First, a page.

4.2 Enclave Compartmentalization
The EnclaveDom Policy Manager maintains an access control list (ACL) based on the developer-supplied data access policy. As we show in Fig. 4, at enclave startup, the EnclaveDom Allocator partitions the enclave into memory domains based on the ACL, and is then responsible for allocating sensitive data objects in their corresponding domains at run time.
Since EnclaveDom aims to improve the protection of a wide variety of sensitive data objects, memory domains support flexible data object sizes. To this end, each memory domain consists of a pool of enclave pages all tagged with the same MPK tag. Notably, developers need not know the exact size of their sensitive data objects in order to isolate them in a domain since EnclaveDom allows developers to dynamically allocate domain memory at run time.
This mechanism allows EnclaveDom to support arbitrary and/or variable data object sizes. For added flexibility, developers may configure the maximum number of pages per pool based on an estimate of the maximum memory consumption of their specified data objects.
It is important to note that there is a trade-off between the granularity of data object isolation (i.e., security) and an application’s memory footprint. Recall from §2.4 that changes to the PKRU affect all memory pages with the same MPK tag. This means that, on the one hand, if an application’s memory domains contain only single, small data objects, most of the reserved enclave pages in the domains’ pools will remain unused throughout the lifecycle of the application inflating the memory footprint of the application.
However, this policy requires that functions have sufficient privileges to access the memory domains corresponding to each data object. On the other hand, a developer may use the reserved page pool more efficiently by placing multiple data objects in the same memory domain, at the risk of potentially allowing a function that should only access one of those data object to leak another sensitive data object in the same domain.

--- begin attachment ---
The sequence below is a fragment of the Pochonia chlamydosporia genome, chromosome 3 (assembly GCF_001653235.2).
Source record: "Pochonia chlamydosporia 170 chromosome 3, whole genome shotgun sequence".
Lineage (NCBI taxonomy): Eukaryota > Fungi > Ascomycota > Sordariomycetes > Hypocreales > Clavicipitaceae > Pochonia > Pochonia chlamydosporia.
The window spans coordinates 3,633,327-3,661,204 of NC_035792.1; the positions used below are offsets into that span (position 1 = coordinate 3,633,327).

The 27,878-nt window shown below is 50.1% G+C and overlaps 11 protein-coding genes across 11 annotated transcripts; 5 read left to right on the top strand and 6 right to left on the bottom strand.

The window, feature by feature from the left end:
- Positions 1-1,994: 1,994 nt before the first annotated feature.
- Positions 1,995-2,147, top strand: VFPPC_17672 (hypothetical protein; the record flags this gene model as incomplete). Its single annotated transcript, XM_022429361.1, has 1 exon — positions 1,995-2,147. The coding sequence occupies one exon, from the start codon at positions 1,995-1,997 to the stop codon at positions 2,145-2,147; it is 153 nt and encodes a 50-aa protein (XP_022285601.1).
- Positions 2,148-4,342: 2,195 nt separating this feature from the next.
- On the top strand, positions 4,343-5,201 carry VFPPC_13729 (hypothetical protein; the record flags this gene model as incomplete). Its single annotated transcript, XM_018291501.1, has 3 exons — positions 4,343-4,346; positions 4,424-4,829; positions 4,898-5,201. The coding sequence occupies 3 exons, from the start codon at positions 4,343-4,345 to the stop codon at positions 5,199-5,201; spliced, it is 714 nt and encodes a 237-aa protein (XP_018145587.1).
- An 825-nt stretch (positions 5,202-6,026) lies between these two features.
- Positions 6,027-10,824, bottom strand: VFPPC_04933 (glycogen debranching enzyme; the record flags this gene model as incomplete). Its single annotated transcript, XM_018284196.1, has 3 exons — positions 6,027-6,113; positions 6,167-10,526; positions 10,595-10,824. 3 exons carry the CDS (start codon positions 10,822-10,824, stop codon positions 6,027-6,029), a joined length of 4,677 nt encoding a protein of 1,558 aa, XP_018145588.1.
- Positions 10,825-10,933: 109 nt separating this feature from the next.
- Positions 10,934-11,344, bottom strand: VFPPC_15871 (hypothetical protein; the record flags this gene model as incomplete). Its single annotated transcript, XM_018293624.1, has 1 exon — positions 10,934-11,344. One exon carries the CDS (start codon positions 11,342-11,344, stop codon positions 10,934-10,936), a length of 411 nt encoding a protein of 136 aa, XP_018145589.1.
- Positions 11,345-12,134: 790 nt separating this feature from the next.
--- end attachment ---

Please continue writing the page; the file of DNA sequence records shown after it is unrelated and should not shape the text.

4.3 Dynamic Sandboxed Execution
MPK restricts access to memory pages at the CPU core level meaning that all code running on the same core has access to all tagged pages whose PKRU access bits make those pages accessible. However, to enforce least privilege, EnclaveDom cannot allow enclave functions with insufficient privileges to access specific data objects.
To enhance the protection of sensitive data objects in face of leaks or tampering by an untrusted third-party library at run time, EnclaveDom helps to ensure that only those memory domains to which the currently executing in-enclave function has privileges are accessible, and denies access to all other domains. Specifically, upon entering a privileged in-enclave function, the EnclaveDom Monitor queries the Policy Manager for the given function’s data object access rules, and encapsulates the function in an execution sandbox by dynamically adjusting the access bits for the MPK tags associated with the corresponding memory domains (see Fig. 5).
After returning from the sandboxed function, and before exiting the execution sandbox, the EnclaveDom Monitor then once again restricts access to all memory domains. While this step may be avoided if the next enclave function to be executed also has access to some or all of the accessible domains, EnclaveDom takes a conservative approach and makes no assumptions about the control flow of applications.
|Data object management*|
|int enclavedom_check_input_size(const char *obj_label, size_t size)|